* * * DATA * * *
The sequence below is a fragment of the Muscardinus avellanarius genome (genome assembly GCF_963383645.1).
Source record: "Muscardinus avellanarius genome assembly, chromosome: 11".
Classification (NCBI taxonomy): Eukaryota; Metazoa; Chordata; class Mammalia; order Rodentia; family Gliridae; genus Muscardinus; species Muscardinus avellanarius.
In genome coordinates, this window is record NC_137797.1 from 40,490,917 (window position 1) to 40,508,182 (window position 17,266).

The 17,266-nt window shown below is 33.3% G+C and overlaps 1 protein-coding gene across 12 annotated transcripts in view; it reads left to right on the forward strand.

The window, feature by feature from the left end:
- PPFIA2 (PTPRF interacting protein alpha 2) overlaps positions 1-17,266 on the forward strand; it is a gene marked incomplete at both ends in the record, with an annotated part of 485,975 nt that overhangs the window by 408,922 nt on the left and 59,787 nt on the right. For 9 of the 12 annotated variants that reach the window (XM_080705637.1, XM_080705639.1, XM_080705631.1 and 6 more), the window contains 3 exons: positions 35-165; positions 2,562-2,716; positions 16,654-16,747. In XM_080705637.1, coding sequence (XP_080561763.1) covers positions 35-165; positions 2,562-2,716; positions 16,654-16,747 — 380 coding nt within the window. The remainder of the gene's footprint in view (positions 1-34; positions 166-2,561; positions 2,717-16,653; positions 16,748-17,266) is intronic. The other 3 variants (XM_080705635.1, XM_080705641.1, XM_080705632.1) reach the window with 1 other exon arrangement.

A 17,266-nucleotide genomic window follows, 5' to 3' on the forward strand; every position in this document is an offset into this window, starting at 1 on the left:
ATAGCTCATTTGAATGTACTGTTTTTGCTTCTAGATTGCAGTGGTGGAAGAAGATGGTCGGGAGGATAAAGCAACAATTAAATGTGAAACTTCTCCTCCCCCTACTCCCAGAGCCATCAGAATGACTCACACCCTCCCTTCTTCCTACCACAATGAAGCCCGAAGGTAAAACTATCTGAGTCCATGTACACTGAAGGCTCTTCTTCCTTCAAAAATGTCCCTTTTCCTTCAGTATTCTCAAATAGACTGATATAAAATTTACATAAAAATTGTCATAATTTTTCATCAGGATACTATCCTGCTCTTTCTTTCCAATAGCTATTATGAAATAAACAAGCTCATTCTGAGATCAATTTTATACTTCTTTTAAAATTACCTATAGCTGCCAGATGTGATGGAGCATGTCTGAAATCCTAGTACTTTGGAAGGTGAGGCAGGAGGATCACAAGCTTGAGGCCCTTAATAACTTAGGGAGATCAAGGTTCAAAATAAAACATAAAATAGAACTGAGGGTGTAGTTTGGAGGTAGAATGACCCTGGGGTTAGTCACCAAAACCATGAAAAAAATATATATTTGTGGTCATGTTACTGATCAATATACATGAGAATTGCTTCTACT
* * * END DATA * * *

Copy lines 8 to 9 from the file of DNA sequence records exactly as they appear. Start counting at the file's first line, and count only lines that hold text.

A 17,266-nucleotide genomic window follows, 5' to 3' on the forward strand; every position in this document is an offset into this window, starting at 1 on the left:
ATAGCTCATTTGAATGTACTGTTTTTGCTTCTAGATTGCAGTGGTGGAAGAAGATGGTCGGGAGGATAAAGCAACAATTAAATGTGAAACTTCTCCTCCCCCTACTCCCAGAGCCATCAGAATGACTCACACCCTCCCTTCTTCCTACCACAATGAAGCCCGAAGGTAAAACTATCTGAGTCCATGTACACTGAAGGCTCTTCTTCCTTCAAAAATGTCCCTTTTCCTTCAGTATTCTCAAATAGACTGATATAAAATTTACATAAAAATTGTCATAATTTTTCATCAGGATACTATCCTGCTCTTTCTTTCCAATAGCTATTATGAAATAAACAAGCTCATTCTGAGATCAATTTTATACTTCTTTTAAAATTACCTATAGCTGCCAGATGTGATGGAGCATGTCTGAAATCCTAGTACTTTGGAAGGTGAGGCAGGAGGATCACAAGCTTGAGGCCCTTAATAACTTAGGGAGATCAAGGTTCAAAATAAAACATAAAATAGAACTGAGGGTGTAGTTTGGAGGTAGAATGACCCTGGGGTTAGTCACCAAAACCATGAAAAAAATATATATTTGTGGTCATGTTACTGATCAATATACATGAGAATTGCTTCTACT